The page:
I have a single stored house with an overhead tank and a one inch pipe running down. In bath rooms this one inch pipe is reduced to half inch as all our bath room fittings come with .5 inch gauge.

I am not sure whether increasing the pipe size from one inch to two inch will increase the pressure, as its more affordable than buying a pressure booster pump.

for a 15 L bucket, its taking about 10 mins to fill it. having a shower with current pressure is a dream. I need to fix this at the earliest as its becoming more frustrating with out water pressure.

please let me know your thoughts and comments.

Thanks Subbu

  • Do you have city water? Your own well? A community well? Dec 15, 2014 at 6:28

4 Answers 4



In a system fed from a header-tank, the pressure depends only on the height of the tank. To increase pressure you have only two or three options:

  • Raise the tank higher.
  • Install an electric pump (these are often used for showers)

If your header-tank is filled from a high-pressure municipal supply, you would probably get better pressure from that directly but in most places this would be a large job involving extensive knowledge of plumbing and local laws or codes. Your existing pipework and fittings might not be suitable for high-pressure.

Flow rate

The rate of flow is affected by

  • pressure
  • diameter of pipe
  • length of pipe

Half-inch pipe is usually adequate for sinks, basins, showers etc.


in that short run: size of pipe has little effect on pressure.
You say the tank is overhead - Is this gravity feed?
In that case pressure is a result of gravity (height of water column) not size of pipe. If it is a pressurized system - a 1/2" pipe over the length you are describing would not decrease the pressure. Quite often low flow out of facets is a result of debris plugging up the aerator. what are you implying by "shower with current pressure is a dream" - seems at odds with the rest of your description. Or are you saying that the shower has good pressure and the sink facet does not?

  • "shower with current pressure is a dream" i meant in other way round, where water pressure is not sufficient to do the shower bath. yes, pressure is due to gravity. i dont see any clogging at facets. Dec 15, 2014 at 10:49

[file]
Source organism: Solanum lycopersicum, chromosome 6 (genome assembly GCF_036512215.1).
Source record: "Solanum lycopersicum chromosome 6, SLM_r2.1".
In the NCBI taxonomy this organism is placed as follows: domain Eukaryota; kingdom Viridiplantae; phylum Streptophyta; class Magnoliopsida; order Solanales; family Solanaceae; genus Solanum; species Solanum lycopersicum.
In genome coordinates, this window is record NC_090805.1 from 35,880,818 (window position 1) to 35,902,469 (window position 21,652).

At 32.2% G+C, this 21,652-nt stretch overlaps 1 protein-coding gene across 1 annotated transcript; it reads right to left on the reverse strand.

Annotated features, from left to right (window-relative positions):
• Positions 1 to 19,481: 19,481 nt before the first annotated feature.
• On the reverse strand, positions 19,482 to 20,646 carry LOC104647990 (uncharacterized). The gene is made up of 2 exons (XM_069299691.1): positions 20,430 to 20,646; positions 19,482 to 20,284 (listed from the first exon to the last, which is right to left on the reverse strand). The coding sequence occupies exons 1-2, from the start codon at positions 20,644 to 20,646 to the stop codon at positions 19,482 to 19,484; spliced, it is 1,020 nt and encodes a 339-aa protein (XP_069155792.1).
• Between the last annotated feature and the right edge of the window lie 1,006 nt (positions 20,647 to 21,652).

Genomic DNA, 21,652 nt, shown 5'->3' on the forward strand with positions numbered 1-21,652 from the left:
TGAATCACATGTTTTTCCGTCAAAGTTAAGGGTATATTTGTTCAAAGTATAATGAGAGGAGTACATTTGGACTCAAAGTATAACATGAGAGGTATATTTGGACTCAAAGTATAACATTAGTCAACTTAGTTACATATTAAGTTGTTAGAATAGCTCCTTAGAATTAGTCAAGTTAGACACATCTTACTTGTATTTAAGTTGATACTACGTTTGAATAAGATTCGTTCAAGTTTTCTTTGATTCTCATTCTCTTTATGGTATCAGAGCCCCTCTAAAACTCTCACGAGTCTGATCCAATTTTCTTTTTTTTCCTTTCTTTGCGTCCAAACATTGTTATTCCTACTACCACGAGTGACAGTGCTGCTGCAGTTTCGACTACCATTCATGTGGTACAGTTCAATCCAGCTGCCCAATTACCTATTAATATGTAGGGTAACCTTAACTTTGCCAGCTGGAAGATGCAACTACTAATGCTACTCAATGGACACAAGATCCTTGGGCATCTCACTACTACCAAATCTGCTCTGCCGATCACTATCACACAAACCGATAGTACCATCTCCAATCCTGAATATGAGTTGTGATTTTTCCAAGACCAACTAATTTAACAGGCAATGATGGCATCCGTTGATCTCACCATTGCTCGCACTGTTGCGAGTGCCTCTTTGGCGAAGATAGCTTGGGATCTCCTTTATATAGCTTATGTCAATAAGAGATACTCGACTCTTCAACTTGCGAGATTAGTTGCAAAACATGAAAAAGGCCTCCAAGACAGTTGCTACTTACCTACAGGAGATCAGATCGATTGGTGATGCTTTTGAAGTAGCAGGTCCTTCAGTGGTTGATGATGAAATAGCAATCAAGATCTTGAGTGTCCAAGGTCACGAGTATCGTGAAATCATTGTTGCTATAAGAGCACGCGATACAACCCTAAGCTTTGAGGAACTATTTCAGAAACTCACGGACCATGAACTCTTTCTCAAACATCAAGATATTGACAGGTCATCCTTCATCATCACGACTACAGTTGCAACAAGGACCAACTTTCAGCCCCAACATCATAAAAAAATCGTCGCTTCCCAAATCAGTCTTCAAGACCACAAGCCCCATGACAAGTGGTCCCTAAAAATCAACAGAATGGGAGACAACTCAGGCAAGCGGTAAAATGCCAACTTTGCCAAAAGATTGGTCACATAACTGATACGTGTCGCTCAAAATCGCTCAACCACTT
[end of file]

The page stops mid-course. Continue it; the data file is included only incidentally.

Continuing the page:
• if i use a 2 inch pipe from over head tank to inside the house, its having a drop length of 15 feet. Will 2 inch pipe with 15 feet length should give good pressure...or will it be the same. Dec 15, 2014 at 10:54
  • 1
    As I noted size of pipe is not what increases pressure - only height of column. 15 elevation will only yeild approx 7 lbs pressure. If memory serves it is about .4 lbs per foot. Dec 16, 2014 at 4:06

There is nothing you can do to increase the pressure of a gravity feed system. Install a pressure pump on the shower line. They are automatic pumps that come on when you turn on the shower and do a great job.


To try and clarify some of the points above: The OP, Subbu, has a low pressure stored water system. The water coming out the taps and showers depends entirely on gravity for its flow.

To improve the flow (and 15 litres in 10 minutes is awful - you'd ideally want 15 litres in ONE minute) the single best solution is therefore to raise the height of the cold storage tank. DO THAT IF YOU CAN!

The flow will always be worse coming out of showers compared to taps (faucets) because the showerhead will be usually be held at a much higher level, so closer to the height of the cold storage tank. It's the DIFFERENCE between the height of the storage tank water level and the water outlet level that determines the amount of flow. Ie - if you were to keep lifting up your showerhead until it was at the same height as the tank (up in the loft!), then the water flow would stop completely. If, on the other hand, you took that showerhead down flat against your bathroom floor, you would have a much improved flow - as well as a mess...

Ok, if it's not possible to raise the height of the storage tank (it's already as high as it can go), then you should look at whether the pipes are routed as well as they can be - do they make the most direct route to the bathroom? Do the pipes have a slight 'fall' along all its length, or are there any horizontal runs? Do the pipes go first down to a lower level (say under your bath) before then coming back up to the shower? And - yes - going down to 15mm pipe is NOT good as this is a 'low pressure' system, so pipe sizing has a greater effect. All these things add additional 'friction' to the water flow, and - since it's driven at a low pressure anyway - this friction does make a difference. (Mains-pressure systems don't suffer like this at all - you can run it all pretty much in 1/2" pipe and up, down, and all-around...)

Ok, I don't think I'd entertain going up to a 2" pipe (that's huge), but an increase to 3/4" or even 1" pipe should help (although it depends on other factors as to how MUCH help).

Question for Subbu (although he's probably long gone) what water 'head' do you have? Ie - what difference in height do you have between the showerhead and the storage tank water level?

And, as said above, if raising the tank height and/or improving the pipe size/route cannot be done, then a pump is the only answer (without changing to a completely new, mains pressure system).

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